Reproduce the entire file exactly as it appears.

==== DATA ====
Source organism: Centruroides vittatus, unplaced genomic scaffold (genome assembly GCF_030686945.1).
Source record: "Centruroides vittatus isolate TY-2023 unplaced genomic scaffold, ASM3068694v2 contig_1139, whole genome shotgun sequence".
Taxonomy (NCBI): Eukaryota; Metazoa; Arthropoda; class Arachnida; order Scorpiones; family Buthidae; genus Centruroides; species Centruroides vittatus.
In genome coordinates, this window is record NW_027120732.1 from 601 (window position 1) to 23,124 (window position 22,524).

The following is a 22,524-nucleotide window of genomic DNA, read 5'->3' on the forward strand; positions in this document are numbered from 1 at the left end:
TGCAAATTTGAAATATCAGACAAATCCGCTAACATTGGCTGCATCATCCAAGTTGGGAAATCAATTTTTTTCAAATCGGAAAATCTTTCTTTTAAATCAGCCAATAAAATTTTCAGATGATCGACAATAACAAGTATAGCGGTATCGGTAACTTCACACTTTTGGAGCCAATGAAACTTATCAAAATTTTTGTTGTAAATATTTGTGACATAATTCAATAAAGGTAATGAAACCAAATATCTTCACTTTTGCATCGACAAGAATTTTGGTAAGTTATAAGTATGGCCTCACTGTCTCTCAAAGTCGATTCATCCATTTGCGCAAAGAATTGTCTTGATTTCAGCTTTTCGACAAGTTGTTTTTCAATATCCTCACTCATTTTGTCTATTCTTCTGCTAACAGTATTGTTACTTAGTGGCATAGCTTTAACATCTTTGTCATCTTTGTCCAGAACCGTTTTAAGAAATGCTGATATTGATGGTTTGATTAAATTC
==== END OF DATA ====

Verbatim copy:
Source organism: Centruroides vittatus, unplaced genomic scaffold (genome assembly GCF_030686945.1).
Source record: "Centruroides vittatus isolate TY-2023 unplaced genomic scaffold, ASM3068694v2 contig_1139, whole genome shotgun sequence".
Taxonomy (NCBI): Eukaryota; Metazoa; Arthropoda; class Arachnida; order Scorpiones; family Buthidae; genus Centruroides; species Centruroides vittatus.
In genome coordinates, this window is record NW_027120732.1 from 601 (window position 1) to 23,124 (window position 22,524).

The following is a 22,524-nucleotide window of genomic DNA, read 5'->3' on the forward strand; positions in this document are numbered from 1 at the left end:
TGCAAATTTGAAATATCAGACAAATCCGCTAACATTGGCTGCATCATCCAAGTTGGGAAATCAATTTTTTTCAAATCGGAAAATCTTTCTTTTAAATCAGCCAATAAAATTTTCAGATGATCGACAATAACAAGTATAGCGGTATCGGTAACTTCACACTTTTGGAGCCAATGAAACTTATCAAAATTTTTGTTGTAAATATTTGTGACATAATTCAATAAAGGTAATGAAACCAAATATCTTCACTTTTGCATCGACAAGAATTTTGGTAAGTTATAAGTATGGCCTCACTGTCTCTCAAAGTCGATTCATCCATTTGCGCAAAGAATTGTCTTGATTTCAGCTTTTCGACAAGTTGTTTTTCAATATCCTCACTCATTTTGTCTATTCTTCTGCTAACAGTATTGTTACTTAGTGGCATAGCTTTAACATCTTTGTCATCTTTGTCCAGAACCGTTTTAAGAAATGCTGATATTGATGGTTTGATTAAATTC